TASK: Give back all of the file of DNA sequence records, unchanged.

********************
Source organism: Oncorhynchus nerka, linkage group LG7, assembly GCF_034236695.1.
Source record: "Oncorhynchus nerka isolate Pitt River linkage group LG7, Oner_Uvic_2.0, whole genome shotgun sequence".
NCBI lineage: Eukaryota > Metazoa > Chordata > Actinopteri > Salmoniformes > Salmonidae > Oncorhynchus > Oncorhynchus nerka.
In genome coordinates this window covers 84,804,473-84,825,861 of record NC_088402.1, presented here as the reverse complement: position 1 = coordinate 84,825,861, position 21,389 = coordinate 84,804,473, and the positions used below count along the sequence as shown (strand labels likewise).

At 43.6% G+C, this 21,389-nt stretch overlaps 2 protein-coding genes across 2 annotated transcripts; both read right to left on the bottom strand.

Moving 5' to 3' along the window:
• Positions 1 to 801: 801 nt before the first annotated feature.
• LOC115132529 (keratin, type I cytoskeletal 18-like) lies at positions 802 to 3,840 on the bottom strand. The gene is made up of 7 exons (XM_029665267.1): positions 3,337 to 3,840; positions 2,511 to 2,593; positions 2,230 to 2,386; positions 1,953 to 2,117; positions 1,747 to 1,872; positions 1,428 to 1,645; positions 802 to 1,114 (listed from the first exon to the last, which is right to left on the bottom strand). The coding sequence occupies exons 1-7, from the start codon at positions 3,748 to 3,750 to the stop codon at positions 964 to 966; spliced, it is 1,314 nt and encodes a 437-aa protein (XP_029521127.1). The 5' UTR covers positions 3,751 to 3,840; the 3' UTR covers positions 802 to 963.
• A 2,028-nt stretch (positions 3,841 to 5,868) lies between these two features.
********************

Source organism: Oncorhynchus nerka, linkage group LG7, assembly GCF_034236695.1.
Source record: "Oncorhynchus nerka isolate Pitt River linkage group LG7, Oner_Uvic_2.0, whole genome shotgun sequence".
NCBI lineage: Eukaryota > Metazoa > Chordata > Actinopteri > Salmoniformes > Salmonidae > Oncorhynchus > Oncorhynchus nerka.
In genome coordinates this window covers 84,804,473-84,825,861 of record NC_088402.1, presented here as the reverse complement: position 1 = coordinate 84,825,861, position 21,389 = coordinate 84,804,473, and the positions used below count along the sequence as shown (strand labels likewise).

At 43.6% G+C, this 21,389-nt stretch overlaps 2 protein-coding genes across 2 annotated transcripts; both read right to left on the bottom strand.

Moving 5' to 3' along the window:
• Positions 1 to 801: 801 nt before the first annotated feature.
• LOC115132529 (keratin, type I cytoskeletal 18-like) lies at positions 802 to 3,840 on the bottom strand. The gene is made up of 7 exons (XM_029665267.1): positions 3,337 to 3,840; positions 2,511 to 2,593; positions 2,230 to 2,386; positions 1,953 to 2,117; positions 1,747 to 1,872; positions 1,428 to 1,645; positions 802 to 1,114 (listed from the first exon to the last, which is right to left on the bottom strand). The coding sequence occupies exons 1-7, from the start codon at positions 3,748 to 3,750 to the stop codon at positions 964 to 966; spliced, it is 1,314 nt and encodes a 437-aa protein (XP_029521127.1). The 5' UTR covers positions 3,751 to 3,840; the 3' UTR covers positions 802 to 963.
• A 2,028-nt stretch (positions 3,841 to 5,868) lies between these two features.